Tutoring opportunities provided for students


Dani Burton works diligently to complete her trig/pre-calc classwork. She was a tutor in middle school during her time in National Junior Honors Society. PHOTO CREDIT: Dani Burton

Annie Finholm, Reporter

  The Covid-19 pandemic has created the largest disruption of education systems in history, according to the United Nations. Over the course of a summer, students and teachers were expected to familiarize themselves with a brand-new method of learning.   

      As we embark on a new school year filled with unexpected twists and turns, students may be filled with anxiety about the new form of education. A simple way to cope with this emotion is to enroll in tutoring, which enables one-on-one time with an instructor to focus on academic areas of discomfort.   

   Ted Rush, senior and current tutor, states that the common goal and duty of an instructor is to, “assist whoever needs some extra help in school whatever it may be. Not only that, [to] try [their] very best to make sure everyone feels welcome.” The society is filled with people equipped with the skills to teach all subjects and is overseen by teachers who can step in if necessary.   

   New Jersey’s Department of Education also encourages the enrollment in private teaching because it can meet the specific needs of a student. They add that “tutoring can offer students individual attention to help them learn in different and perhaps more effective ways in a smaller environment. The instructor also provides additional academic interaction focused on the individual student.”   

     If any form of reinforcement is needed in any area of academics, when we return to school, tutoring will be held in room E304 every Wednesday after school from 2 p.m. to 3 p.m. As for online assistance, English teacher Mr. Peddicord, says he will need to, “ meet with the current members of NHS (National Honors Society) to work out the logistics,” but is thinking that, “tutoring could either be held in a Teams room or in one of the breakout rooms between the tutors and the students.”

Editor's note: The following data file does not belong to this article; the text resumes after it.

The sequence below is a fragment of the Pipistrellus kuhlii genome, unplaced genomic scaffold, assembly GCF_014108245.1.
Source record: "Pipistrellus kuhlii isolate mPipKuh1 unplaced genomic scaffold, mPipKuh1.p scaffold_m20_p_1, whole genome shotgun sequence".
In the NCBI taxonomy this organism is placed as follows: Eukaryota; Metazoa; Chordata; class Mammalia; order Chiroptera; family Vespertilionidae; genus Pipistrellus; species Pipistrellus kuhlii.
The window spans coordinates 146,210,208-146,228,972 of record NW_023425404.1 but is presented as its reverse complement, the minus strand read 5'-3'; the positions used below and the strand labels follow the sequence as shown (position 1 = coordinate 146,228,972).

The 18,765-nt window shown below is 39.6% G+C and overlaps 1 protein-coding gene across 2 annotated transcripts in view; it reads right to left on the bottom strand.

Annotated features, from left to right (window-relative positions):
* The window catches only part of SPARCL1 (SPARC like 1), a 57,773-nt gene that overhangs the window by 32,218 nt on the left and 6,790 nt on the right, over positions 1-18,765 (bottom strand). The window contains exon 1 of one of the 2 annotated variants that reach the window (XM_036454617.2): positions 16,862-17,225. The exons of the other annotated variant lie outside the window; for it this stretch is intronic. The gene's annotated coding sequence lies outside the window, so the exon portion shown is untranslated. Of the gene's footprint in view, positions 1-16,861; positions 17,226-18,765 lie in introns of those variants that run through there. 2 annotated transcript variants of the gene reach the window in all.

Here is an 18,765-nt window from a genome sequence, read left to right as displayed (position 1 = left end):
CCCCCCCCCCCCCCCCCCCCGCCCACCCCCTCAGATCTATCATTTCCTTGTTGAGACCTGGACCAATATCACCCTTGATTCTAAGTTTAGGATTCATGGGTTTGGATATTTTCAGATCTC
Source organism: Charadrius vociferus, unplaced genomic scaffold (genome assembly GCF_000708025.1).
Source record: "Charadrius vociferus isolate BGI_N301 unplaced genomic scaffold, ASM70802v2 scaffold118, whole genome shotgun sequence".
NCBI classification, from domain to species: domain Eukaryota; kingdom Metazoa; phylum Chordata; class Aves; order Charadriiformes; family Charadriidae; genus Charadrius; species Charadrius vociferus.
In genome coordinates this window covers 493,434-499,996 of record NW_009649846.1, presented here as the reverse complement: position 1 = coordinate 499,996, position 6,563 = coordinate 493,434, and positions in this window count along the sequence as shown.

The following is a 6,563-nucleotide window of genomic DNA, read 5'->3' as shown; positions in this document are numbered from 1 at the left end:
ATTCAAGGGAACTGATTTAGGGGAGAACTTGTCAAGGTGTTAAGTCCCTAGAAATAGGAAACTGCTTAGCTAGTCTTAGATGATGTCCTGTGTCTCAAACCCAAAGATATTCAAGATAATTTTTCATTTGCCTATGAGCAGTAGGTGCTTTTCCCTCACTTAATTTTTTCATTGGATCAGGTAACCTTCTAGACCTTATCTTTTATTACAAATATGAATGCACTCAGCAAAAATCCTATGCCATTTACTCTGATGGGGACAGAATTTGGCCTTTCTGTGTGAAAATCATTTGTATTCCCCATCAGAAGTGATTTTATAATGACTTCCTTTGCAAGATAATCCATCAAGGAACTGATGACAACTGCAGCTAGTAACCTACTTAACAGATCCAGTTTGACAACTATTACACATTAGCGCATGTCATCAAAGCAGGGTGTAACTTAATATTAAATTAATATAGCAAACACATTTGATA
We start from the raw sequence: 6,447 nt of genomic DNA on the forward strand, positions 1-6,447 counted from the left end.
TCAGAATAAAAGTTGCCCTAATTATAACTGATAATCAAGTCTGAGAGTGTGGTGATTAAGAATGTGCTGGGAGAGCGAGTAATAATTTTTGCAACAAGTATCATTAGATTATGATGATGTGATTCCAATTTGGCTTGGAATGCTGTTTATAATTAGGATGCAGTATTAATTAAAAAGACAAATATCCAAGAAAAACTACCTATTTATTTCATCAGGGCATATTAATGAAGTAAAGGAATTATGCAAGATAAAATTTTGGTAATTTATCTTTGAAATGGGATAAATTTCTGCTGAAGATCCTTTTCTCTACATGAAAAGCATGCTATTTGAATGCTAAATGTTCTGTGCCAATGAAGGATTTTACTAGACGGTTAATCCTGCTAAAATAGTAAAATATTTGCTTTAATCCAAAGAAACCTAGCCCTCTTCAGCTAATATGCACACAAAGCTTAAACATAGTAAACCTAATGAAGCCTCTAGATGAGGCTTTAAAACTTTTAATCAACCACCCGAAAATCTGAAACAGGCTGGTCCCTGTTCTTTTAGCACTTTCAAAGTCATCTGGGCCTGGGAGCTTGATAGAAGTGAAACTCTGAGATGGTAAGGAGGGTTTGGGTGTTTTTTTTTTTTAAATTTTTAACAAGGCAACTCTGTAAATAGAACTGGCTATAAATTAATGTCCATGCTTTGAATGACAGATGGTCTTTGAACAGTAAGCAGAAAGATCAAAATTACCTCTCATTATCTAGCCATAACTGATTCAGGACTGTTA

Caroline Ulmer, senior and member of NHS, recommends this method of private instruction to, “anyone who is struggling. Sitting down with a fresh pair of eyes and slowly working out problems can be beneficial.” Adding to Ulmer’s thoughts, Rush states that this form of education can be valuable for, “anyone who is seeking extra help on schoolwork.” He mentions that student-on-student learning is exceptionally helpful because peers can relate better than students and teachers.  

      Peddicord has high hopes for the virtual version of this program. He voices that he is hopeful, “any virtual tutoring meetings work just the same as in-person tutoring.” Peddicord also believes this form of guidance, especially this year, will help as we “navigate all the technology involved with virtual learning.”  

   The English teacher assures students that despite nerves regarding virtual learning, those working as instructors for the school will be making the most out of their time with those who need assistance.